"(g) The peoples, nations and tongues of chapter 6 are no objection to this identification; for Babylonia itself at this time was inhabited by Babylonians, Chaldeans, Arabians, Arameans and Jews, and the kingdom of the Chaldeans embraced also Assyrians, Elamites, Phoenicians and others within its limits.

"(h) This identification is supported further by the fact that there is no other person known to history that can well be meant" (Bible Study Tools; "The meaning of Darius in the Bible"; from International Standard Bible Encyclopedia).

While we cannot be certain, this seems a rather reasonable conclusion.

Regarding Gubaru, The Expositor's Bible Commentary states: "The Nabonidus Chronicle and other cuneiform texts of that era indicate that he continued on as governor of Babylonia for at least fourteen years, even though Cyrus may have taken over the royal title at a solemn public coronation service two years later. Presumably urgent military necessity drew Cyrus away from his newly subdued territories to face an enemy menacing some other frontier. Until he could get back and assume the Babylonian crown with appropriate pomp and ceremony, it was expedient for him to leave control of Babylonia in the hands of a trusted lieutenant like Gubaru. A.T. Olmstead (The History of the Persian Empire {...1948}, p. 71) puts it thus: 'In his dealings with his Babylonian subjects, Cyrus was "king of Babylon, king of lands."...But it was Gobryas the satrap who represented the royal authority after the king's departure'" (note on Daniel 5:30-31).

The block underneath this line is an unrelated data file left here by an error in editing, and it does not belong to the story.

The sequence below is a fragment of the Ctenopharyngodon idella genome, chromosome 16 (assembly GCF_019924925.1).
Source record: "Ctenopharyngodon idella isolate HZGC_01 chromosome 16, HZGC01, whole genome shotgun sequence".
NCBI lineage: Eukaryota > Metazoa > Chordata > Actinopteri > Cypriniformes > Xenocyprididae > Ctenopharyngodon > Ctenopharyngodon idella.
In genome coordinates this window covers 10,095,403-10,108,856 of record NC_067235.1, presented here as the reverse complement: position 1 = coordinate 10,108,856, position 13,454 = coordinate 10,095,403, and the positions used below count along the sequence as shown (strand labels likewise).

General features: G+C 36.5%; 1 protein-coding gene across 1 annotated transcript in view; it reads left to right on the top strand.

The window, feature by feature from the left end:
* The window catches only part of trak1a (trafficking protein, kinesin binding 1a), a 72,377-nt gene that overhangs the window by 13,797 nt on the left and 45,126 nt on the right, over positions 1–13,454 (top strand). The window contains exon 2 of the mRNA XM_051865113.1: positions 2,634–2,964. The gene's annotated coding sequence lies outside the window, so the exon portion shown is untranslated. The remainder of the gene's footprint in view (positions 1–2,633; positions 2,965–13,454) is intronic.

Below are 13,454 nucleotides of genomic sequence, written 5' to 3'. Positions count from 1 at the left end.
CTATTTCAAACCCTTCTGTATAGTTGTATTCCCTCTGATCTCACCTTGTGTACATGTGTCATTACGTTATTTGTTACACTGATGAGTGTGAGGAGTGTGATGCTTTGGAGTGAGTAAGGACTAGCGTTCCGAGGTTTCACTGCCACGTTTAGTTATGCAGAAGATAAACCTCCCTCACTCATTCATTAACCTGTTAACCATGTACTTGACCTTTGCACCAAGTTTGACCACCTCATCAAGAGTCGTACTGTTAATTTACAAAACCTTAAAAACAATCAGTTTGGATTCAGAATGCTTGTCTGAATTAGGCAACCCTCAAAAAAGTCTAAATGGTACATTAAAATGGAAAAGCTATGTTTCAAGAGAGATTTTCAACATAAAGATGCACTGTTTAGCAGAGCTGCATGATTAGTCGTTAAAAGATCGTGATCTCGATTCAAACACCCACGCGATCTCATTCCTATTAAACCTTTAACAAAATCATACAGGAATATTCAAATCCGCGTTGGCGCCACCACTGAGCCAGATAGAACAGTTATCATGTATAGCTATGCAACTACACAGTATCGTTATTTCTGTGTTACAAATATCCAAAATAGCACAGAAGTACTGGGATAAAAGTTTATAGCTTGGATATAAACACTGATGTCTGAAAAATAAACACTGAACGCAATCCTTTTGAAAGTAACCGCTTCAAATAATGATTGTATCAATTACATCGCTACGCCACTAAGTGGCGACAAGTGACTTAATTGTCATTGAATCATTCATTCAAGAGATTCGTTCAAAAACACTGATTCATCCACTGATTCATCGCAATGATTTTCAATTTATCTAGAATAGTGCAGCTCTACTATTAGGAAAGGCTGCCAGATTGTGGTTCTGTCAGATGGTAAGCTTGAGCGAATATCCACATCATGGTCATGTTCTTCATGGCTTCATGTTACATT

Another possibility for the identity of Darius the Mede that some have argued for is that he was Cyrus' maternal grandfather, the Median king Astyages son of Cyaxeres—the idea being that Cyrus allowed him to live out his days as a figurehead in Babylon for the sake of holding the empire together. Others argue for a son of Astyages named Cyaxeres mentioned by Xenophon. This would seem to contradicts Herodotus' report that Astyages had no male child, though he could have perhaps have had an intended male heir whom Cyrus saw fit to prop up. For more on these possibilities, see The New John Gill's Exposition of the Entire Bible, Dr. William Smith's Dictionary of the Bible and Hasting's Bible Dictionary. See also Jamieson, Fausset & Brown's Commentary (note on Daniel 5:31).

Thus, even if Darius the Mede is not immediately identifiable from history, that is no reason to reject the scriptural account of him as errant and to therefore reckon the book of Daniel as fraudulent and uninspired—particularly as there are several possibilities as to his historical identity. As time has gone on, many biblical figures that scholars once reckoned as fictional characters have proven to be real people. We can be confident that Darius the Mede was likewise a real, historical figure, whether or not we can pinpoint his exact identity some 2,400 years later.